Oct. 15, 1966 marked the day that Ellis Island (along with Liberty Island and the Statue of Liberty) was officially listed on the U.S. National Register of Historic Places.
Noise is resoundingly absent at Ellis Island today. When tourists enter its Great Hall they can still see the large American flag hanging on the northern wall and, across the enormous chamber, the tall clerks’ desks where thousands of passports were stamped daily, each with an echoing and resounding force. The more inquiring visitor may visit rooms off to the side where immigrants suspected of having an illness were subjected to intense medical scrutiny. Those deemed ill were confined to the Contagious Disease hospital, right next door — which after decades of neglect has been recently re-opened to the public. There was even a tiny courtroom where special hearings were held to decide a newcomer’s fate. But so much more is missing from this curated and archived scene: the warren of cage-like fences, the rows and rows of benches filled to capacity with immigrants from all around the globe, and, of course, the clamorous din they produced.On October 8, 2014, after the recent death of Thomas Eric Duncan, Ebola’s first casualty on American soil, President Obama and the CDC ordered a series of examinations, questionnaires, and temperature checks for travelers arriving from Sierra Leone, Guinea and Liberia. But if one is tempted to consider these protocols too invasive or arduous, it might serve well to think of the tasks undertaken by their predecessors: the doctors of the U.S. Public Health Service at Ellis Island.
Between 1885 and 1920, approximately 21,000,000 immigrants arrived in America. Roughly 75 percent of them entered through New York Bay and were processed at Ellis Island. When Ellis Island opened its doors in 1892, there were six physicians stationed to inspect the more than 200,000 immigrants who streamed through that year. By 1902, there were eight physicians examining more than 500,000 arrivals; by 1905, 16 doctors examined 900,000 immigrants. In 1916, there were 25 physicians and four inspection lines were running simultaneously. After hearing the details of this complex operation, Dr. Henry M. Hurd, the superintendent of the Johns Hopkins Hospital in Baltimore, worried aloud, “how can a physician inspect 2,000 persons as they should be in a couple of hours, when it sometimes takes a doctor twice that long to diagnose one patient?”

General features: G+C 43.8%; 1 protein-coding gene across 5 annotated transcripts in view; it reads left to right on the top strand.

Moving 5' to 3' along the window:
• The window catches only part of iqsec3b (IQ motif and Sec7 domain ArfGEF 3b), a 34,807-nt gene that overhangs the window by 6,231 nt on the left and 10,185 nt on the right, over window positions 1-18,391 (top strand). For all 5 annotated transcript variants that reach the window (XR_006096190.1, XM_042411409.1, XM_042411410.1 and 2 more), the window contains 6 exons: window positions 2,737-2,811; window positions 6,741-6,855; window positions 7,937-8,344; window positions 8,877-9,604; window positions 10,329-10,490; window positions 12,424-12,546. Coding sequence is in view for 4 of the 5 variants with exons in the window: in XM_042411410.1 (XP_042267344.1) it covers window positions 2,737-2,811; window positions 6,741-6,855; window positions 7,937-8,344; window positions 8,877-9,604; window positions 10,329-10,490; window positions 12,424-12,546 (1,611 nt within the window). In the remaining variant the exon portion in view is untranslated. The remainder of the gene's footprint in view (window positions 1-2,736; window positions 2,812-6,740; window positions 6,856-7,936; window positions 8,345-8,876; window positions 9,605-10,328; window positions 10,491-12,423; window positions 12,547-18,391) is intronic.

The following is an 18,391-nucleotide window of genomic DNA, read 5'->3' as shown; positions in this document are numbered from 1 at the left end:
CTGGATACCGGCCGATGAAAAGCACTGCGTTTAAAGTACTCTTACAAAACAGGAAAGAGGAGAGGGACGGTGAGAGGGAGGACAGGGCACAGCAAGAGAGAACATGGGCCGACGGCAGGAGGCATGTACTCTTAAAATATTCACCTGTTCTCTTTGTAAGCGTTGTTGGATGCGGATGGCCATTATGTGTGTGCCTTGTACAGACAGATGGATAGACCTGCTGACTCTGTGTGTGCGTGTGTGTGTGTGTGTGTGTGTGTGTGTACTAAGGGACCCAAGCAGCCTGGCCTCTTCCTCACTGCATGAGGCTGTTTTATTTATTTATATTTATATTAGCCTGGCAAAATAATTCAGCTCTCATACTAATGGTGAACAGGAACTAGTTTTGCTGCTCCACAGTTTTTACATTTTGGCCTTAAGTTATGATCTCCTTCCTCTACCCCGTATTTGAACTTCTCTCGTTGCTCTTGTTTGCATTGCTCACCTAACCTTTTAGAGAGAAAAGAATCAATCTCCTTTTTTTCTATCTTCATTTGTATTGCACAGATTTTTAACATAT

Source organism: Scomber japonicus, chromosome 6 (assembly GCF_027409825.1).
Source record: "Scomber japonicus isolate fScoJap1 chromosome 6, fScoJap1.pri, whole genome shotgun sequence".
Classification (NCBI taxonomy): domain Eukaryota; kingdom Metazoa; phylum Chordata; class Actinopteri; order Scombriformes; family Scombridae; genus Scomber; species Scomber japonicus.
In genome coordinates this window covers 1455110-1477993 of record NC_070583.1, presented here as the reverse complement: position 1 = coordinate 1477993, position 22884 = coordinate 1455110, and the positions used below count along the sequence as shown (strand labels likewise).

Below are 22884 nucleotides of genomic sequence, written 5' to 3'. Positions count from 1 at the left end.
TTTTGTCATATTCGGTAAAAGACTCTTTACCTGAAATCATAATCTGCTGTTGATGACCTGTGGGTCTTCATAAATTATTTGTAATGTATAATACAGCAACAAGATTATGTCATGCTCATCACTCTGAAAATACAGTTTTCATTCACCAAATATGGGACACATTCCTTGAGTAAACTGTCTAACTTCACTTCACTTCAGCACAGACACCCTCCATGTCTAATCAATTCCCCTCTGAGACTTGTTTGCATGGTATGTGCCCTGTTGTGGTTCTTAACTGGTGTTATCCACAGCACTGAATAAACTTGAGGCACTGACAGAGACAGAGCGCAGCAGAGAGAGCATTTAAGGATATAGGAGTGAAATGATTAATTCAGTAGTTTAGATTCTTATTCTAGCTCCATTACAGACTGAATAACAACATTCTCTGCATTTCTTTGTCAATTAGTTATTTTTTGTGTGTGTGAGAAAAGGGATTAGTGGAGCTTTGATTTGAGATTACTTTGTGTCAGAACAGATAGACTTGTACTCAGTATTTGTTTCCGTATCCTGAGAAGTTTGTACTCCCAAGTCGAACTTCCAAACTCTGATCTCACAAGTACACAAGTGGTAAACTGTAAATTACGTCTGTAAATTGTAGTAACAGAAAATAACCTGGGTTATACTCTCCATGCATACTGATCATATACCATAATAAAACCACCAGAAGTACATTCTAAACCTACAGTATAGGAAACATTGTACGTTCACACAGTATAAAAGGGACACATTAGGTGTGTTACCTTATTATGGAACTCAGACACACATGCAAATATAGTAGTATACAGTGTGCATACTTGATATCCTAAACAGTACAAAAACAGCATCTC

The medical inspection at Ellis Island began soon after the immigrants walked onto the island. After disembarking from the ferry that transported them from the steamships, they were told to carry their bags into the main building and up a long flight of steps. Those who had to stop in the middle of this path, clutching their chests in pain or resting because they were short of breath, were pulled aside to be inspected for evidence of chronic heart disease, such as atherosclerosis or damage from a long-ago bout of rheumatic fever, or lung problems.
This was hardly the end of their endurance test. As the immigrants carried their suitcases and trunks across the Great Hall, another physician was watching them closely to detect abnormalities in posture, muscular weakness, or a lame gait. Afterward, immigrants were instructed to turn at right angles so another physician could inspect both sides of their face for symmetry or defects, and the next for evidence of goiter. At another point, their vision was tested. Elsewhere, a stethoscope was placed on their chests to listen to their hearts and lungs. A sharp-eyed doctor would then inspect their nails, skin and scalp for fungal infections including the stubborn ringworm. Those who appeared “odd” or who could not follow directions (not a rare occasion given relatively few of these travelers spoke fluent or any English) were scrutinized for mental acuity and evidence of “psychopathic” tendencies.